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“There is no shortage of water in the desert but exactly the right amount , a perfect ratio of water to rock, water to sand, insuring that wide free open, generous spacing among plants and animals, homes and towns and cities, which makes the arid West so different from any other part of the nation.”
26
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“In many parts of this world water is Scarce and precious. People sometimes have to walk A great distance Then carry heavy jugs upon their heads. Because of our wisdom, we will travel far for love.”
27
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“He needs water, the one who has just arrived, dry clothes, and a warm welcome from a friendly host--and if he can get it, a chance to listen and be listened to.”
28
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“She looked neither left nor right for she had eyes only for the sweet grass, and before she knew it SHE FELL IN THE CANAL!”
29
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″ Pete stepped in a bucket of water and all the brown, and all the blue, and all the red were washed away.”
30
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“A dog over the water. A dog under the water.”
31
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“Where you going to find the honey? Here in the water? Now that seems funny.”
32
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“So they chose a cozy spot among the bushes near the water and settled down to build their nest.”
33
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“Think of black water. Think up a white sky. Think up a boat. Think of BLOOGS blowing by.”
34
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“Sophie found she couldn’t have her bath because the tiger had drunk all the water in the tap.”
35
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“Toad was getting colder and colder. He was beginning to shiver and sneeze. ‘I will have to come out of the water,’ said Toad. ‘I am catching a cold.’ ”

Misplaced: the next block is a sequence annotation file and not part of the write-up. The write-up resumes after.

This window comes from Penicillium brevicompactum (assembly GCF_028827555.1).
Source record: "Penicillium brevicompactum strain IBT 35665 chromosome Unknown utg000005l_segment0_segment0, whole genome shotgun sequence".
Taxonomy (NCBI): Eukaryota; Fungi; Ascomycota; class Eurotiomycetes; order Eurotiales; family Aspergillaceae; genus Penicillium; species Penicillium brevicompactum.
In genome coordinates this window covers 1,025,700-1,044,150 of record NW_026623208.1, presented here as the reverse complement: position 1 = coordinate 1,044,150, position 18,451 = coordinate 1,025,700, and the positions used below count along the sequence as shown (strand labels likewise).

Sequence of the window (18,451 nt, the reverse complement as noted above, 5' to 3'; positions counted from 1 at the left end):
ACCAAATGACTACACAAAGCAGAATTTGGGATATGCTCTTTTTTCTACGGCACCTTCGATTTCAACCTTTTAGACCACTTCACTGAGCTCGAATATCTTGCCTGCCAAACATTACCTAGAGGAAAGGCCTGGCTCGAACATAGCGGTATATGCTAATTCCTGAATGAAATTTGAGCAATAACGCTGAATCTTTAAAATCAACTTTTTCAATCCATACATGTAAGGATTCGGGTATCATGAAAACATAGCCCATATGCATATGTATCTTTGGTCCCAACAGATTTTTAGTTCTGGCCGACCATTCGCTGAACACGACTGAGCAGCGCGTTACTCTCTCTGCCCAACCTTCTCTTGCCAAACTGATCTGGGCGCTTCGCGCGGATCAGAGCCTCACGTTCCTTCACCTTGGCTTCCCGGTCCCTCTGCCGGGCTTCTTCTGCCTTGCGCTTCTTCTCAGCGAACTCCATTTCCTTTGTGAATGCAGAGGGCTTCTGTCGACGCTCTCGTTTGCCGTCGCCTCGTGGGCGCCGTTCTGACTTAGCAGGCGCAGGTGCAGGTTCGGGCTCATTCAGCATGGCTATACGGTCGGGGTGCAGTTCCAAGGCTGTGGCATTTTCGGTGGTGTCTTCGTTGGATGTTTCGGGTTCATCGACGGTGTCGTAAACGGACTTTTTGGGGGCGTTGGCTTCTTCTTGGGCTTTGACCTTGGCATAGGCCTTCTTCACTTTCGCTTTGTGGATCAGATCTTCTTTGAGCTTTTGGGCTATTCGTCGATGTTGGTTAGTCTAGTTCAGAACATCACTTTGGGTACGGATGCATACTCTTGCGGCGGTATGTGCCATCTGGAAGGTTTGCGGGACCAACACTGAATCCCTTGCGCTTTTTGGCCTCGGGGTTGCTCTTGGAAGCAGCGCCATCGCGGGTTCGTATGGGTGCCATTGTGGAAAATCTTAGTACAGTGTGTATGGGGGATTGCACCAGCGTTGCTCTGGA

36
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“Frog and Toad jumped into the water. They swam all afternoon. Frog swam fast and made big splashes. Toad swam slowly and made smaller splashes.”
37
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“You see, in Holland there are a great many canals. They cross the fields like roadways of water, and that is what they really are.”
38
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“The wind blew across the water, shattering the tips of the waves and shooting ice-sparklets north with the storm. ‘Kapugen!’ she called. No one answered. Kapugen was gone. The earth was empty and bleak.”
39
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“I went to sleep with gum in my mouth and now there’s gum in my hair and when I got out of bed this morning I tripped on the skateboard and by mistake I dropped my sweater in the sink while the water was running and I could tell it was going to be a terrible, horrible, no good, very bad day.”
40
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“Blinky Bill had water from the stream sprinkled on his head, much to his surprise, and the ceremony ended without any more interruptions. He was carried home again on his mother’s back, feeling very important after all the fuss and petting.”
41
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“Mr. Jeremy put on a macintosh, and a pair of shiny goloshes; he took his rod and basket, and set off with enormous hops to the place where he kept his boat. The boat was round and green, and very like the other lily-leaves. It was tied to a water-plant in the middle of the pond. Mr. Jeremy took a reed pole, and pushed the boat out into the open water.”
42
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“If there’s no water, I won’t be able to wash.”
43
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“Once upon a time there was a frog called Mr. Jeremy Fisher; he lived in a little damp house amongst the buttercups at the edge of a pond. The water was all slippery-sloppy in the larder and in the back passage. But Mr. Jeremy liked getting his feet wet; nobody ever scolded him, and he never caught a cold!”
44
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“A chilly breeze rippled the dark water and the soggy wet bear shivered and shook from the cold and also from fright. Bruce knew that the night hunters were already out on the prowl, and now he was fair game.”
45
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“And while Mr. Jeremy sat disconsolately on the edge of his boat- sucking his sore fingers and peering down into the water- a much worse thing happened; a really frightful thing it would have been, if Mr. Jeremy had not been wearing a macintosh!”
46
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“After recess, Treehorrn was thirsty, so he went down the hall to the water bubbler. He couldn’t reach it, and he tried to jump up high enough. He still couldn’t get a drink, but he kept jumping up and down, trying.”
47
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“With them there is nothing like the Browns, to the third and fourth generation. ‘Blood is thicker than water,’ is one of their pet sayings. They can’t be happy unless they are always meeting one another.”